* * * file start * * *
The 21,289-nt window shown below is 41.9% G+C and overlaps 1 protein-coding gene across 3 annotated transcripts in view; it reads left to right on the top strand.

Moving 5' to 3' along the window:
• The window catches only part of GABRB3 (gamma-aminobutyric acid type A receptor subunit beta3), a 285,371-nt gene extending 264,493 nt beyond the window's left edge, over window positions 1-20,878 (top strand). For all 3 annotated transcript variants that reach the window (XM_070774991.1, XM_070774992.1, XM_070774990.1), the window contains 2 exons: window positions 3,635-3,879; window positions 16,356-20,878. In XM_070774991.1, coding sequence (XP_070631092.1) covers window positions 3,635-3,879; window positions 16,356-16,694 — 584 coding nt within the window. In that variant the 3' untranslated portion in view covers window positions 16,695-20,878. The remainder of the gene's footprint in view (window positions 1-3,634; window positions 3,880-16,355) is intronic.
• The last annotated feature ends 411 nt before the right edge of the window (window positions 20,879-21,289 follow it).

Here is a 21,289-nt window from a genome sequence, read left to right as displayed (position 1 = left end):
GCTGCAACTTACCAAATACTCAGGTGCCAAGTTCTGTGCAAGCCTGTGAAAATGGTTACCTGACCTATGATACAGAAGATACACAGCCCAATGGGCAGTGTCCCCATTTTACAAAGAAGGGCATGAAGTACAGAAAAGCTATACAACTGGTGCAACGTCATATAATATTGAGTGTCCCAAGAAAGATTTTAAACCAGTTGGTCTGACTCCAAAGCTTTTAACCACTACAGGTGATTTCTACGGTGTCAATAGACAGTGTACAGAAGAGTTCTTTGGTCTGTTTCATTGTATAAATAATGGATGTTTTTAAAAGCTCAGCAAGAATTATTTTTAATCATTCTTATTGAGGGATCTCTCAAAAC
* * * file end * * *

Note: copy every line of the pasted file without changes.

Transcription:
The 21,289-nt window shown below is 41.9% G+C and overlaps 1 protein-coding gene across 3 annotated transcripts in view; it reads left to right on the top strand.

Moving 5' to 3' along the window:
• The window catches only part of GABRB3 (gamma-aminobutyric acid type A receptor subunit beta3), a 285,371-nt gene extending 264,493 nt beyond the window's left edge, over window positions 1-20,878 (top strand). For all 3 annotated transcript variants that reach the window (XM_070774991.1, XM_070774992.1, XM_070774990.1), the window contains 2 exons: window positions 3,635-3,879; window positions 16,356-20,878. In XM_070774991.1, coding sequence (XP_070631092.1) covers window positions 3,635-3,879; window positions 16,356-16,694 — 584 coding nt within the window. In that variant the 3' untranslated portion in view covers window positions 16,695-20,878. The remainder of the gene's footprint in view (window positions 1-3,634; window positions 3,880-16,355) is intronic.
• The last annotated feature ends 411 nt before the right edge of the window (window positions 20,879-21,289 follow it).

Here is a 21,289-nt window from a genome sequence, read left to right as displayed (position 1 = left end):
GCTGCAACTTACCAAATACTCAGGTGCCAAGTTCTGTGCAAGCCTGTGAAAATGGTTACCTGACCTATGATACAGAAGATACACAGCCCAATGGGCAGTGTCCCCATTTTACAAAGAAGGGCATGAAGTACAGAAAAGCTATACAACTGGTGCAACGTCATATAATATTGAGTGTCCCAAGAAAGATTTTAAACCAGTTGGTCTGACTCCAAAGCTTTTAACCACTACAGGTGATTTCTACGGTGTCAATAGACAGTGTACAGAAGAGTTCTTTGGTCTGTTTCATTGTATAAATAATGGATGTTTTTAAAAGCTCAGCAAGAATTATTTTTAATCATTCTTATTGAGGGATCTCTCAAAAC